Marine forests are biodiversity-rich ecosystems engineered by key structural taxa of macroalgae, seagrasses and corals. They provide many ecosystem services for humanity, however, they are disappearing at unprecedented rates.
The loss of these marine forests is a catastrophic event, causing loss of ecosystem services that are essential for humanity, including 1) nursery and feeding grounds for many marine species, 2) coastal protection against erosion, 3) counteracting climate change by carbon sequestration.
Yet, out of sight and challenging to reach, below the ocean surface, marine forest restoration is rare, despite massive scales of degradation. RESTORESEAS aims to improve resilience of restoration of marine habitats in the Atlantic coasts, by applying novel nature-based solutions.
Seagrass meadows are more efficient in carbon sequestration (per area) than terrestrial forests.
With RESTORESEAS we will bring novelty on how to protect and restore marine forests. We will test, for instance, critical restoration efforts needed to reverse tipping points; we will work on a global scale with real data from many partners and use modelling approaches to create unprecedented predictions of restoration and conservation needs for adaptive traits to be considered in policy planning. We will widely integrate citizens and stakeholders in marine restoration to add educational value and ensure upscaling in space and long-term results.
Ester Serrão, coordinator of the RESTORESEAS project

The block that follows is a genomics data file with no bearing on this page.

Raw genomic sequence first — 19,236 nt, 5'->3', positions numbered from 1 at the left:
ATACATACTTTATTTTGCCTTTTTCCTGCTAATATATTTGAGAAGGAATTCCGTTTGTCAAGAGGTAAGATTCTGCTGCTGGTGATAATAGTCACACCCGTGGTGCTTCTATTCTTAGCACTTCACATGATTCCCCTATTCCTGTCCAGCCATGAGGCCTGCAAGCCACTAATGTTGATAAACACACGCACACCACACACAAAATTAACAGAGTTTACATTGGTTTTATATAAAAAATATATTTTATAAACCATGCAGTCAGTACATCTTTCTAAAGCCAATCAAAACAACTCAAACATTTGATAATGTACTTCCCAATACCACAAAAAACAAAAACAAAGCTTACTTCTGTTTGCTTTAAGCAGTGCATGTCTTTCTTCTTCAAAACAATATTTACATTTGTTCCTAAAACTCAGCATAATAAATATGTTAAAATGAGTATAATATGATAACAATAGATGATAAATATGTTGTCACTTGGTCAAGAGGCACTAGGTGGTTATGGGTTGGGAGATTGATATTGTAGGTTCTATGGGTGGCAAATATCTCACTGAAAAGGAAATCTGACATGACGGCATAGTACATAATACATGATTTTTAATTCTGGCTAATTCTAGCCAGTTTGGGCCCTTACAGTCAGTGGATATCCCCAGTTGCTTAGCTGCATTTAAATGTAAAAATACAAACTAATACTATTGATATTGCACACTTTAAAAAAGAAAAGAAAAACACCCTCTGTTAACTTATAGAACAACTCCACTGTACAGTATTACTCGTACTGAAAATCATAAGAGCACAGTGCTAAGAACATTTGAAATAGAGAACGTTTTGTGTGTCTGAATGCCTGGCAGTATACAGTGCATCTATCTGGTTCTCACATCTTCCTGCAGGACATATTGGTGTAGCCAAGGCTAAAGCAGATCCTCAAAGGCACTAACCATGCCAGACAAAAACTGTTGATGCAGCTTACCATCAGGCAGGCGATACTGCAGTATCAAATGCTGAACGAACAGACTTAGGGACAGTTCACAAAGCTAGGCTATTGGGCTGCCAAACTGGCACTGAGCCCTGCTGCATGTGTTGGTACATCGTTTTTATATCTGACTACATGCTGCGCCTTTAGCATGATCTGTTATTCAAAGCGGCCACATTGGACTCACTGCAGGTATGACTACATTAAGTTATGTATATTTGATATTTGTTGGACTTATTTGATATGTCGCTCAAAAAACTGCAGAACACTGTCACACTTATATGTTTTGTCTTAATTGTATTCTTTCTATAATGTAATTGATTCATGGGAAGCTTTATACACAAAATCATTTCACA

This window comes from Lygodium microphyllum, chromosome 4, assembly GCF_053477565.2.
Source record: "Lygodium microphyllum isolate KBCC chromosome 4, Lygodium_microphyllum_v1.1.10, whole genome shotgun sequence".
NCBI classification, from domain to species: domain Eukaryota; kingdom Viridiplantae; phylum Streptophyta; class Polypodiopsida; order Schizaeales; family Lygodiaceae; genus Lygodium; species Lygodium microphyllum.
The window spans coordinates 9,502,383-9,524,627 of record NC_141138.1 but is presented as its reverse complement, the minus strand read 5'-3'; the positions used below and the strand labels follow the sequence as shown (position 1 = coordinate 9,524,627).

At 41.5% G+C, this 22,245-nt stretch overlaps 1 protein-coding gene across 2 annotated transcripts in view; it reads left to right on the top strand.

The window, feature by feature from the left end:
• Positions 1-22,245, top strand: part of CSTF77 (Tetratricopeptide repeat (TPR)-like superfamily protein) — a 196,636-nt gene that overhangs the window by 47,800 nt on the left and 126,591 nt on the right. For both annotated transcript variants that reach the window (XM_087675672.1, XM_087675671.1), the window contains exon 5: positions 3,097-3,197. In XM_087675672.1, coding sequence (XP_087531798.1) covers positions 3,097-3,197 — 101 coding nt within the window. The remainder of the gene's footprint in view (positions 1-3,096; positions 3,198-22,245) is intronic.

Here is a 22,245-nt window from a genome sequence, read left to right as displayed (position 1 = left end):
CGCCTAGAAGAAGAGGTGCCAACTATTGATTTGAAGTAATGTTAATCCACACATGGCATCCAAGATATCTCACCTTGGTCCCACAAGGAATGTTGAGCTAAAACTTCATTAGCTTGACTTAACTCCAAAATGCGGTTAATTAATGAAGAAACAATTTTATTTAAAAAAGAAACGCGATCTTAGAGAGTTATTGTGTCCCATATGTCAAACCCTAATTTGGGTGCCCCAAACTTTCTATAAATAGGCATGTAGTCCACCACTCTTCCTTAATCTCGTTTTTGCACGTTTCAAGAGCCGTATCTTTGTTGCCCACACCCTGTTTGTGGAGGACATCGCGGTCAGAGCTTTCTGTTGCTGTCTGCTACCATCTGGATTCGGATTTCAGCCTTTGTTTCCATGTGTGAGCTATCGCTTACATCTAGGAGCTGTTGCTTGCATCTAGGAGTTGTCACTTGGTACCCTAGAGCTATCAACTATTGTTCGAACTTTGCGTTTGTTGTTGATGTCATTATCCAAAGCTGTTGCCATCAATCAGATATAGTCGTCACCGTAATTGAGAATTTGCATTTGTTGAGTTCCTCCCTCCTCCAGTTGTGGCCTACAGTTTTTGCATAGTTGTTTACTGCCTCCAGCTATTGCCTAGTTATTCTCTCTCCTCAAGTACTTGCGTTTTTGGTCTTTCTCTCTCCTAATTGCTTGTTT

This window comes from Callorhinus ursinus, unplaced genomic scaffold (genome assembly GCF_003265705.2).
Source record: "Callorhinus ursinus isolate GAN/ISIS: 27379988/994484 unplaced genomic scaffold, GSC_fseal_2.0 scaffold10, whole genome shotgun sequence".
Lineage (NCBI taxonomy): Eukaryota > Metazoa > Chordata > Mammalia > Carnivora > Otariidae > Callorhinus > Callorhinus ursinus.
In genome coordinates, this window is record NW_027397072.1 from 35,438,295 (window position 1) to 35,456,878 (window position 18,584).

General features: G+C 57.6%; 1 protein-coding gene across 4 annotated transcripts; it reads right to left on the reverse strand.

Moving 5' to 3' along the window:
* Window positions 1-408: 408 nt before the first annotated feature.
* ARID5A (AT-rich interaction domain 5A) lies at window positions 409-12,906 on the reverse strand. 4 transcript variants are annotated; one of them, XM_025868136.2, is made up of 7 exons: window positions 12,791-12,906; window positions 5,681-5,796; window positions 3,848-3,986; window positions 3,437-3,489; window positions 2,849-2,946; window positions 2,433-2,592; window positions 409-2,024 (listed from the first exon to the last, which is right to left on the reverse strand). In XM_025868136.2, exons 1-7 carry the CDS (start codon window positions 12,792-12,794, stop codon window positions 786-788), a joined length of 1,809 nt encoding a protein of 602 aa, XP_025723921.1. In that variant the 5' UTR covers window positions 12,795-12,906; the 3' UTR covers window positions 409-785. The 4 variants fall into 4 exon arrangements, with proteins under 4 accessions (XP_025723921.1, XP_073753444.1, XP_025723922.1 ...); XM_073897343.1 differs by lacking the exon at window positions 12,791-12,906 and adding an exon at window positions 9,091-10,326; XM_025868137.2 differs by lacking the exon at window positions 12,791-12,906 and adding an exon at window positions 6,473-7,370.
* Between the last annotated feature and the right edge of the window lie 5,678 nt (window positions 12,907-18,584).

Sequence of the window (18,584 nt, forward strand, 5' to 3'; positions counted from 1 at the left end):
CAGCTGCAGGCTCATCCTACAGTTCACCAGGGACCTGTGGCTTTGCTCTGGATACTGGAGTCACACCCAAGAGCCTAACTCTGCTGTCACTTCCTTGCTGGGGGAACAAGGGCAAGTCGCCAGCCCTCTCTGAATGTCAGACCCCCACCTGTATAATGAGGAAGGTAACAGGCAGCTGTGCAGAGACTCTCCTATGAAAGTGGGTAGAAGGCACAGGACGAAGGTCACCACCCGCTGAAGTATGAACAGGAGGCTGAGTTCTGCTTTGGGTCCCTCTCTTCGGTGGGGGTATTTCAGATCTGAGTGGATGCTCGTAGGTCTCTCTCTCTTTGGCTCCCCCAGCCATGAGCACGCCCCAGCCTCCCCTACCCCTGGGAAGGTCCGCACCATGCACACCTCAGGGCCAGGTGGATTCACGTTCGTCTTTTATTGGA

is a full Professor at the University of Algarve and leads a research team at
CCMAR (Centre of Marine Sciences, in Faro) working on Biogeography, Evolution and Conservation of Marine Biodiversity
For policy makers
My name is Emma. I am pursuing a master in ecology and evolution, and was lucky enough to become a part of the RESTORESEAS project.
With the ability of building complex 3D habitats, corals as sessile animals harbor high levels of biodiversity, similar to plants on land. While iconic ecosystems like tropical coral reefs and seagrass meadows occur in light-flooded zones of the ocean, deep coral...
The Centre of Marine Sciences in Faro (Portugal) is working with local stakeholders, especially fishing communities, to develop effective tools for the restoration of temperate coral habitats occurring from 30-200 m depth.
Visitors of the Natural Hisotry Museum in Vienna got to “restore” corals at a coral restoration station, during the annual event of the Long Night of the Museums.
To discuss efficient methods to analyze DNA, several RESTORESEAS partners got together to exchange expertise and foster cooperation.
The team at Ghent University wants to boost restoration efforts for golden kelp by supplementing juvenile kelps with probiotics.